Though the government distributes free textbooks at a cost to it of millions of dollars, and also runs school feeding programmes, the dropout rate is causing concern. Besides, indigenous people and disabled children are deprived from educational facilities. 
 
“Protection of the Rights of the Persons with Disabilities Act, 2013” was passed with a view to ensuring the rights and dignity of persons with disabilities. But the disabled are not getting their rights -- and though their applications are not rejected by educational institutions, they do not get materials like Braille books or recording facilities.   
 
Inclusive education discusses education for all. Inclusive education looks to addressing the learning requirements of all children, young citizens and adults, with an explicit focus on those who are susceptible to marginalisation and exclusion. Inclusive and quality education is that where equal opportunities exist for people whether one is disabled or poor. 
 
Education is not only for those people who are capable or rich -- education is for all. This term provides for disabled children, street and working children, children from isolated or nomadic populations, children from linguistic, ethnic or cultural minorities and children from other marginalised groups.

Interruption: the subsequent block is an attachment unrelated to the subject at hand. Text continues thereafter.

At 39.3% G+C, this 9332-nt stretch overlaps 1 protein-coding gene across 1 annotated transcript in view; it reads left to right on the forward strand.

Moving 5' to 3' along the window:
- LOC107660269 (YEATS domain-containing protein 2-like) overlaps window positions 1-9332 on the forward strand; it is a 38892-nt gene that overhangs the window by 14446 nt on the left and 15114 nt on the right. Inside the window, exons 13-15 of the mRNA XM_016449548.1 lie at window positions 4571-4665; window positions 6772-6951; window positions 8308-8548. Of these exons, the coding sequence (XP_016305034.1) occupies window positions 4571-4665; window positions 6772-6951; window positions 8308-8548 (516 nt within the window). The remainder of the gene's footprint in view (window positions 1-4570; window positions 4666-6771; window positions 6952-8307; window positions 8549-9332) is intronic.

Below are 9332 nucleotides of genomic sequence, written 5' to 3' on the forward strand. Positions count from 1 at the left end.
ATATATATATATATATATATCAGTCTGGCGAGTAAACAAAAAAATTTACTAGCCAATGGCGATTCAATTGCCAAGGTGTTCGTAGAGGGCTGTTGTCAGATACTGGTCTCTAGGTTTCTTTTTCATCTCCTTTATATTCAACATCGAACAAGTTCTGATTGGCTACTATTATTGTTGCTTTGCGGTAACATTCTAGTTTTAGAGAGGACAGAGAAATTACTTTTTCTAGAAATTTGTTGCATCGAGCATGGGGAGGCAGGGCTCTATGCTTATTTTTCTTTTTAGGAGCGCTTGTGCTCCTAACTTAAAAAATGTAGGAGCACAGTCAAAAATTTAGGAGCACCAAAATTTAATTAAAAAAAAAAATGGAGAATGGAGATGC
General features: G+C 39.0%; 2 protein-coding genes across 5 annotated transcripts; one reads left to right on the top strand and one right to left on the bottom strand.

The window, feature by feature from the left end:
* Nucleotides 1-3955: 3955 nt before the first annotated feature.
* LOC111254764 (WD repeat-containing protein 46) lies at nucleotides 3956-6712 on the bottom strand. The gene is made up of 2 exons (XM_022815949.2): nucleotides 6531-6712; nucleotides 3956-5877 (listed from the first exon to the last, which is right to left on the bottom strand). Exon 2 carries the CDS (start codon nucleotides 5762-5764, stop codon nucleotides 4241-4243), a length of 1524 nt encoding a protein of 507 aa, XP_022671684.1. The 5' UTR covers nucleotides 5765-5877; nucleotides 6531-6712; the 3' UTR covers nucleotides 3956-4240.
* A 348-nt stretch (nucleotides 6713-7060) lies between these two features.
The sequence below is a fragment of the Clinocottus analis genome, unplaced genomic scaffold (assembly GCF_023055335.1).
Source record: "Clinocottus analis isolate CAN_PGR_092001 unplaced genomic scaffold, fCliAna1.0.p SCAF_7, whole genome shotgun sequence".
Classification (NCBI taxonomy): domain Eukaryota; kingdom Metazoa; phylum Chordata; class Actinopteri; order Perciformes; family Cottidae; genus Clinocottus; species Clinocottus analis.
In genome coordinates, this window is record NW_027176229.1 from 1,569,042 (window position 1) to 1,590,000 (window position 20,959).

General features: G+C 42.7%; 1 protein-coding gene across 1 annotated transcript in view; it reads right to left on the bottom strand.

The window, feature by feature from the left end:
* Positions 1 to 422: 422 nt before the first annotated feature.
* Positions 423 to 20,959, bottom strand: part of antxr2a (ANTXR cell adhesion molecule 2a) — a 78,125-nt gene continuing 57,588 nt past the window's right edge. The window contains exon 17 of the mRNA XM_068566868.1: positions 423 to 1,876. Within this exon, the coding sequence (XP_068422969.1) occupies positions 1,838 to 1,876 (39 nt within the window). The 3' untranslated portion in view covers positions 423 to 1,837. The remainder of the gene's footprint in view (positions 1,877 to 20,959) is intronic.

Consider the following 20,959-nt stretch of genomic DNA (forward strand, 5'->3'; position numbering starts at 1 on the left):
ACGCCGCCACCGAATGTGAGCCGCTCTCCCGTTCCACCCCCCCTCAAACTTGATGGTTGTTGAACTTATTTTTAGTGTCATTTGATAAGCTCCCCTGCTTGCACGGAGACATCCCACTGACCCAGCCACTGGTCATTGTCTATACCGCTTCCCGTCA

In the case of inclusive education, Bangladesh developed its situation gradually. Quality and inclusive education is compulsory for the bright future of any nation but in the case of Bangladesh the educational system is polluted by politics, bad administration and corruption. Also, the educational system is being diverted towards GPA- or CGPA-based education which is not the real purpose of education. As a result, the quality of education is now questionable.  
 
The government should, therefore, take proper steps for ensuring quality and change the existing track of education to the real track of education. Quality and inclusive education will be effective for the future generations. To build a better future for all, the government will have to think about how to ensure inclusive education for all in the country.
 
 
(The author is studying for Bachelor in Social Sciences (BSS) degree in Development Studies at Dhaka University, Dhaka, Bangladesh. Comments and suggestions on this article can be sent to editor@spsindia.in)
 
 
 
 
Print
Share
  
increase Font size decrease Font size
 

Disclaimer: South Asia Monitor does not accept responsibility for the views or ideology expressed in any article, signed or unsigned, which appears on its site. What it does accept is responsibility for giving it a chance to appear and enter the public discourse.
Comments (Total Comments 0) Post Comments Post Comment
Review